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Graduate Program

Master of Arts in Classics with Teaching Licensure

The master's program in classics with licensure allows students to pursue intensive study of the classical world beyond the bachelor's level and simultaneously to acquire the credentials for a professional teaching career in public education. Students in this program have an opportunity to study literature, history, archaeology, and digital humanities in the Classics Department. Concurrently they prepare for a career in teaching (grades 5-12) through coursework and supervised teaching offered by the Education Department at Tufts. In strengthening their language, research, and teaching skills, graduates are also prepared to pursue a Ph.D. degree at another institution.


  1. Candidates must successfully complete six graduate courses in Classics. Two must be in upper-level Latin and two must be in upper-level Greek. Candidates will usually have completed the equivalent of an undergraduate Latin or Greek major. If not, additional courses will be required for completion of the master's degree.

  2. Candidates must successfully complete seven graduate courses in Education: one at the introductory level; one in human development and learning; one in the social, cultural, and historical foundations of education; one in exceptionalities in learning; two courses in second language instruction with an emphasis in Latin and Greek; and one in supervised teaching worth two credits.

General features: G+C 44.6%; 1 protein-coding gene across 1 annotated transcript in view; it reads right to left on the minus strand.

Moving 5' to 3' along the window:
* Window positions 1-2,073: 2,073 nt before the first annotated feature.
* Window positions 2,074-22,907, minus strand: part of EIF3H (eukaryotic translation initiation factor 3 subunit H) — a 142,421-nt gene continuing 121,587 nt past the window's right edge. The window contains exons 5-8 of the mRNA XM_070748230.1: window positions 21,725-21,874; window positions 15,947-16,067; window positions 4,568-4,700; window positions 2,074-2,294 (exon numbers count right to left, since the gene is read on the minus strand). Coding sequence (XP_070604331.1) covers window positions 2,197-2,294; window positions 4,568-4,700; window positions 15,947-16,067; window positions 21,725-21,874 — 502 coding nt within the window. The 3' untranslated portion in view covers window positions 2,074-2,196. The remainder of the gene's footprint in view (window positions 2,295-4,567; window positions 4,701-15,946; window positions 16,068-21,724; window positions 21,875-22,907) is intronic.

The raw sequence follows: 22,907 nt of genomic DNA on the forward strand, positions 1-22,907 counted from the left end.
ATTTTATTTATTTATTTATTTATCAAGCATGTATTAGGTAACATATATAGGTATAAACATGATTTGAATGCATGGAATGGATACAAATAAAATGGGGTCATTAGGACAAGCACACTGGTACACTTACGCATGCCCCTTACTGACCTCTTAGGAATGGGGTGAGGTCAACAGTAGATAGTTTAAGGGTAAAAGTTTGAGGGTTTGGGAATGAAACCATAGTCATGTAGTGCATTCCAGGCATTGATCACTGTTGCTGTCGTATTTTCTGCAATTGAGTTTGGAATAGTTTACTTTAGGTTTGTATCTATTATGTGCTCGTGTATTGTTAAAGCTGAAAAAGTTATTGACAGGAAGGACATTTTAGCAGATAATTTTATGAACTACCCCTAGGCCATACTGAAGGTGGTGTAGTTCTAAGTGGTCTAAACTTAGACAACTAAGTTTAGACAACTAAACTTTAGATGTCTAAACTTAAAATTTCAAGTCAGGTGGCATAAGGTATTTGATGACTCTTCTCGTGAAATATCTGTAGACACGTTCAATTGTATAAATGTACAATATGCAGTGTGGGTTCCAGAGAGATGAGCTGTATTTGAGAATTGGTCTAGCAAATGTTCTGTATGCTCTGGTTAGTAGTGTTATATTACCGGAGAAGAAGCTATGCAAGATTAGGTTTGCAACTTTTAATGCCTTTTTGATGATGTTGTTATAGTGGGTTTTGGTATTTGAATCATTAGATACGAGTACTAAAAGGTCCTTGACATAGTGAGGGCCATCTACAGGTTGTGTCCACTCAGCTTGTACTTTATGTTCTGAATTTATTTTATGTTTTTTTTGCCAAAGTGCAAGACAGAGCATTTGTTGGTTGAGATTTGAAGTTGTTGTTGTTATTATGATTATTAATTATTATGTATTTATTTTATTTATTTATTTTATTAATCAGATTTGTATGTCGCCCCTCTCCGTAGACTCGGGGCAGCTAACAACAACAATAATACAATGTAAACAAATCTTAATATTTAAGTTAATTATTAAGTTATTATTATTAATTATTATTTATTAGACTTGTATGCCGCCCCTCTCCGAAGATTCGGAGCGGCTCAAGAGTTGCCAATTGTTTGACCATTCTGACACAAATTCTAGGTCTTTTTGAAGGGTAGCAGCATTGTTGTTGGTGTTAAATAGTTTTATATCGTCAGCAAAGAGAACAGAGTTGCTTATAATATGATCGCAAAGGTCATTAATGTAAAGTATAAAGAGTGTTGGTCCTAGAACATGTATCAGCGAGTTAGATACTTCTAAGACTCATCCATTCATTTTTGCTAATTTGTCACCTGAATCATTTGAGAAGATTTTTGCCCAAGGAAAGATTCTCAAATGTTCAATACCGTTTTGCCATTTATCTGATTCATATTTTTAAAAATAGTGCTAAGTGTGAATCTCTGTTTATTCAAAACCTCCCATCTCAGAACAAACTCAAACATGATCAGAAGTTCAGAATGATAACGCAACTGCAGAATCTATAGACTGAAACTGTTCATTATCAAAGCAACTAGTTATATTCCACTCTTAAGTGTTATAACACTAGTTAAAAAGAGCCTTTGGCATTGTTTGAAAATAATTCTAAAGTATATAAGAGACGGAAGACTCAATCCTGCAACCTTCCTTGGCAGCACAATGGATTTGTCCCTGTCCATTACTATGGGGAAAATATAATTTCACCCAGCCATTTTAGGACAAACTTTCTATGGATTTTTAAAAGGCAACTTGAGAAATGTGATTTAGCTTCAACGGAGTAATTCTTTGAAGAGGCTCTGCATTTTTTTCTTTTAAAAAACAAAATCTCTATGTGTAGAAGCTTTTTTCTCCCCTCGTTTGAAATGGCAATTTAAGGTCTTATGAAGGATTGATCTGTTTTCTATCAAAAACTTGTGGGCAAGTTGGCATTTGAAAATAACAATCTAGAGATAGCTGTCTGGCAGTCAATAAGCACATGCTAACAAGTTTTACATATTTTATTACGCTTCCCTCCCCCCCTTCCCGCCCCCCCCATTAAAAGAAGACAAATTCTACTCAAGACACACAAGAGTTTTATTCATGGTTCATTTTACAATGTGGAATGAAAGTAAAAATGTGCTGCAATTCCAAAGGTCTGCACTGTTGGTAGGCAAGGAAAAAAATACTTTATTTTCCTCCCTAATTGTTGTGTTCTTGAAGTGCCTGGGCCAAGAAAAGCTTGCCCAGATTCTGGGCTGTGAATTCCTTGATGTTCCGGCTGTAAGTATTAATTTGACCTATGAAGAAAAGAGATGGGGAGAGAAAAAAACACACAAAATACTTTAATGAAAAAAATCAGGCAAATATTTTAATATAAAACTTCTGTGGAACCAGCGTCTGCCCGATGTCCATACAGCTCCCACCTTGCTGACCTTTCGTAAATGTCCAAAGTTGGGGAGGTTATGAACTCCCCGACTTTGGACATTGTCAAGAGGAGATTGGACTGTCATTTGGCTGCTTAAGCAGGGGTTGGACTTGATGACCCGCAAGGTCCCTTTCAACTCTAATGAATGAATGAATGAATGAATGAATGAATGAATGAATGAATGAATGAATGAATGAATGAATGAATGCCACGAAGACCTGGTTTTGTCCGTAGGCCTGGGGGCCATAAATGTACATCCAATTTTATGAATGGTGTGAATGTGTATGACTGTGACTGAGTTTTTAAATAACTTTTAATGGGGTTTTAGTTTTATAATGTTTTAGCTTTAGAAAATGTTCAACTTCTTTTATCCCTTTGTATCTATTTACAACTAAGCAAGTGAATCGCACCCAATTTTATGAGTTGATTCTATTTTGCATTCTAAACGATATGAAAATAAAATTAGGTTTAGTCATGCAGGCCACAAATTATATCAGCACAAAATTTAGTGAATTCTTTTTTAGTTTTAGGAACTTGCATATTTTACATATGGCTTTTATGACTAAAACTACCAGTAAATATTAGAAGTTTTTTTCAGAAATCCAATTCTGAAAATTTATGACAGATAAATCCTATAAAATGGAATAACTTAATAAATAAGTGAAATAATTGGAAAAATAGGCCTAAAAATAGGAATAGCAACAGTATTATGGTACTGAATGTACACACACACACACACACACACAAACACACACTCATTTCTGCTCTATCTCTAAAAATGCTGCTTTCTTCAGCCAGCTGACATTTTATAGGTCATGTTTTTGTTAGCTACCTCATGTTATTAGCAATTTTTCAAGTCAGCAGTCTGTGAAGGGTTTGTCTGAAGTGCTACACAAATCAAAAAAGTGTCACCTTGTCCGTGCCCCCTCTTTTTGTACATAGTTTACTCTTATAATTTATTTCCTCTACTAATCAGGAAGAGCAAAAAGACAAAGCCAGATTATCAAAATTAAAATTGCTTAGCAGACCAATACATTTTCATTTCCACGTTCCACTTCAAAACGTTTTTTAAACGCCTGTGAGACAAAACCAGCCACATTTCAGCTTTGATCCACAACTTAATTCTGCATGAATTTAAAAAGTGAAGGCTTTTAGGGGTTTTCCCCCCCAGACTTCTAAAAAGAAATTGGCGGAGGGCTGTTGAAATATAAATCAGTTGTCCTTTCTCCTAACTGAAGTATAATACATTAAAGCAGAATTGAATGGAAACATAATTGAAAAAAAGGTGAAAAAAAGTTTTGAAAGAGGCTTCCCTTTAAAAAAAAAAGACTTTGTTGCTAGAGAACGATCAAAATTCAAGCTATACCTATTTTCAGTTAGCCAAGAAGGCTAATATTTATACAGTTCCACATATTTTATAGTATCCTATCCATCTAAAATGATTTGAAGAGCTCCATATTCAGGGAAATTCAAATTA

3. Reading knowledge of Latin or Greek and one modern foreign language (usually German or French) is tested by examination.

  4. To demonstrate research and presentation, the candidate may submit for evaluation by a Classics faculty committee either two qualifying papers (written for courses at Tufts and revised as necessary after completion of the course) or a thesis. The thesis normally counts as two of the required six courses. Students usually find that writing a thesis takes a full term of uninterrupted work. An oral examination based on the qualifying papers or thesis is required.

  5. A comprehensive written examination integrating course work with knowledge of the reading lists in Greek and Latin literature is required.